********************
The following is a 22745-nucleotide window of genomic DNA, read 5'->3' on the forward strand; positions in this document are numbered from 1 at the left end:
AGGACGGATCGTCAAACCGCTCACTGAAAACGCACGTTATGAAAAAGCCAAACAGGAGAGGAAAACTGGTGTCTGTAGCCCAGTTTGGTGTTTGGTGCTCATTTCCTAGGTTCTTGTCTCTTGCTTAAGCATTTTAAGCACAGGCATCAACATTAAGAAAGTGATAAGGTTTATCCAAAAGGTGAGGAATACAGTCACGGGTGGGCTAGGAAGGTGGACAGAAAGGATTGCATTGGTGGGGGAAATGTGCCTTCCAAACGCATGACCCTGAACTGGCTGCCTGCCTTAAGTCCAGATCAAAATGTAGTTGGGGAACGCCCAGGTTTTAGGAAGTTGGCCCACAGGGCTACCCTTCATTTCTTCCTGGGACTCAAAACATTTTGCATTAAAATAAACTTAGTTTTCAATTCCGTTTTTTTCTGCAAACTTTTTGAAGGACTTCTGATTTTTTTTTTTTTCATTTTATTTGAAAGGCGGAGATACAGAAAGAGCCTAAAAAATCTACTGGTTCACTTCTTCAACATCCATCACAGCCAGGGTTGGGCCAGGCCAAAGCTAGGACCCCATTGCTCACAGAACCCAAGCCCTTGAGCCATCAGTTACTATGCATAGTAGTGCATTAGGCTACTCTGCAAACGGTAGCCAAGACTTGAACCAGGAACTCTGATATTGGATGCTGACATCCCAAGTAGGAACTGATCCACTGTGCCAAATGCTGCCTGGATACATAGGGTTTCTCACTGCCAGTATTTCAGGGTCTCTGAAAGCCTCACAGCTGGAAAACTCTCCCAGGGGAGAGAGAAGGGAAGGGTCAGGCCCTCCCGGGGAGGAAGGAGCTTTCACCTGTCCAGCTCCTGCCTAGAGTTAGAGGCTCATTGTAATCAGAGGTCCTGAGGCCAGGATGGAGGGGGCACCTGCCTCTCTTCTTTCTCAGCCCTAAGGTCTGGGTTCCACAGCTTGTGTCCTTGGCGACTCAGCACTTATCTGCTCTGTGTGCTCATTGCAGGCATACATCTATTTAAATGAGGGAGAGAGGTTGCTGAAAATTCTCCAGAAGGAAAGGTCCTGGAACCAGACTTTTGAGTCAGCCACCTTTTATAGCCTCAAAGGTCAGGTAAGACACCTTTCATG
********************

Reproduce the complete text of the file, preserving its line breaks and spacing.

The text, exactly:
The following is a 22745-nucleotide window of genomic DNA, read 5'->3' on the forward strand; positions in this document are numbered from 1 at the left end:
AGGACGGATCGTCAAACCGCTCACTGAAAACGCACGTTATGAAAAAGCCAAACAGGAGAGGAAAACTGGTGTCTGTAGCCCAGTTTGGTGTTTGGTGCTCATTTCCTAGGTTCTTGTCTCTTGCTTAAGCATTTTAAGCACAGGCATCAACATTAAGAAAGTGATAAGGTTTATCCAAAAGGTGAGGAATACAGTCACGGGTGGGCTAGGAAGGTGGACAGAAAGGATTGCATTGGTGGGGGAAATGTGCCTTCCAAACGCATGACCCTGAACTGGCTGCCTGCCTTAAGTCCAGATCAAAATGTAGTTGGGGAACGCCCAGGTTTTAGGAAGTTGGCCCACAGGGCTACCCTTCATTTCTTCCTGGGACTCAAAACATTTTGCATTAAAATAAACTTAGTTTTCAATTCCGTTTTTTTCTGCAAACTTTTTGAAGGACTTCTGATTTTTTTTTTTTTCATTTTATTTGAAAGGCGGAGATACAGAAAGAGCCTAAAAAATCTACTGGTTCACTTCTTCAACATCCATCACAGCCAGGGTTGGGCCAGGCCAAAGCTAGGACCCCATTGCTCACAGAACCCAAGCCCTTGAGCCATCAGTTACTATGCATAGTAGTGCATTAGGCTACTCTGCAAACGGTAGCCAAGACTTGAACCAGGAACTCTGATATTGGATGCTGACATCCCAAGTAGGAACTGATCCACTGTGCCAAATGCTGCCTGGATACATAGGGTTTCTCACTGCCAGTATTTCAGGGTCTCTGAAAGCCTCACAGCTGGAAAACTCTCCCAGGGGAGAGAGAAGGGAAGGGTCAGGCCCTCCCGGGGAGGAAGGAGCTTTCACCTGTCCAGCTCCTGCCTAGAGTTAGAGGCTCATTGTAATCAGAGGTCCTGAGGCCAGGATGGAGGGGGCACCTGCCTCTCTTCTTTCTCAGCCCTAAGGTCTGGGTTCCACAGCTTGTGTCCTTGGCGACTCAGCACTTATCTGCTCTGTGTGCTCATTGCAGGCATACATCTATTTAAATGAGGGAGAGAGGTTGCTGAAAATTCTCCAGAAGGAAAGGTCCTGGAACCAGACTTTTGAGTCAGCCACCTTTTATAGCCTCAAAGGTCAGGTAAGACACCTTTCATG